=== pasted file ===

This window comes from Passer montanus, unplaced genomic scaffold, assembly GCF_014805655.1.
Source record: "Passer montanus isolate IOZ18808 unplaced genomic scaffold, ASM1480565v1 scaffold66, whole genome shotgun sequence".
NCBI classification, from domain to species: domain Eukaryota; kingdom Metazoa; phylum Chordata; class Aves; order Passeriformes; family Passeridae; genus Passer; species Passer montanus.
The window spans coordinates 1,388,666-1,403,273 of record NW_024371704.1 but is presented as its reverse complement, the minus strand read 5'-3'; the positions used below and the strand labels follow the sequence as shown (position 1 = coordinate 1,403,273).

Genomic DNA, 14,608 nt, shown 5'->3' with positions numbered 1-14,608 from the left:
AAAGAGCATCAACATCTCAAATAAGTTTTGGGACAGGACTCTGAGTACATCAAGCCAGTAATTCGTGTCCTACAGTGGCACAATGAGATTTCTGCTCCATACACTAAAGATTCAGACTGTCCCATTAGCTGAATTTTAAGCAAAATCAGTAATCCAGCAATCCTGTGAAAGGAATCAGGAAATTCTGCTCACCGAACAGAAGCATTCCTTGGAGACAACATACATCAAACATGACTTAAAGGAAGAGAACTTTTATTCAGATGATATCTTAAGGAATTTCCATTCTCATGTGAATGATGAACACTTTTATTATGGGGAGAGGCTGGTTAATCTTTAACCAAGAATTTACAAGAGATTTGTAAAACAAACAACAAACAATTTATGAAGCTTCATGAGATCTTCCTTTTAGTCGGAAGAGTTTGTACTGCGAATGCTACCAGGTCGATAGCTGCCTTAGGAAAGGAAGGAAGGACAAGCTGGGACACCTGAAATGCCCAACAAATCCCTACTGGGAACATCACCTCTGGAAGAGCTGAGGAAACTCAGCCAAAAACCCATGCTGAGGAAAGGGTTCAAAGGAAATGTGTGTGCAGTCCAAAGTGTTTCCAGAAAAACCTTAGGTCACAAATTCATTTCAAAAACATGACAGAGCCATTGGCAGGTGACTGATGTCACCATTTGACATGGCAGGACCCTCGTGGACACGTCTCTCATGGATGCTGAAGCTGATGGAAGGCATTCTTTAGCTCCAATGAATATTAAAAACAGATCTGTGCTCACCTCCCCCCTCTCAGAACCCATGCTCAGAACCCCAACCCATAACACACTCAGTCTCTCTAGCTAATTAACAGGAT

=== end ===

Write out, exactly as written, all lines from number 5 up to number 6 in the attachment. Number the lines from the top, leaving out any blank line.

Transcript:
Genomic DNA, 14,608 nt, shown 5'->3' with positions numbered 1-14,608 from the left:
AAAGAGCATCAACATCTCAAATAAGTTTTGGGACAGGACTCTGAGTACATCAAGCCAGTAATTCGTGTCCTACAGTGGCACAATGAGATTTCTGCTCCATACACTAAAGATTCAGACTGTCCCATTAGCTGAATTTTAAGCAAAATCAGTAATCCAGCAATCCTGTGAAAGGAATCAGGAAATTCTGCTCACCGAACAGAAGCATTCCTTGGAGACAACATACATCAAACATGACTTAAAGGAAGAGAACTTTTATTCAGATGATATCTTAAGGAATTTCCATTCTCATGTGAATGATGAACACTTTTATTATGGGGAGAGGCTGGTTAATCTTTAACCAAGAATTTACAAGAGATTTGTAAAACAAACAACAAACAATTTATGAAGCTTCATGAGATCTTCCTTTTAGTCGGAAGAGTTTGTACTGCGAATGCTACCAGGTCGATAGCTGCCTTAGGAAAGGAAGGAAGGACAAGCTGGGACACCTGAAATGCCCAACAAATCCCTACTGGGAACATCACCTCTGGAAGAGCTGAGGAAACTCAGCCAAAAACCCATGCTGAGGAAAGGGTTCAAAGGAAATGTGTGTGCAGTCCAAAGTGTTTCCAGAAAAACCTTAGGTCACAAATTCATTTCAAAAACATGACAGAGCCATTGGCAGGTGACTGATGTCACCATTTGACATGGCAGGACCCTCGTGGACACGTCTCTCATGGATGCTGAAGCTGATGGAAGGCATTCTTTAGCTCCAATGAATATTAAAAACAGATCTGTGCTCACCTCCCCCCTCTCAGAACCCATGCTCAGAACCCCAACCCATAACACACTCAGTCTCTCTAGCTAATTAACAGGAT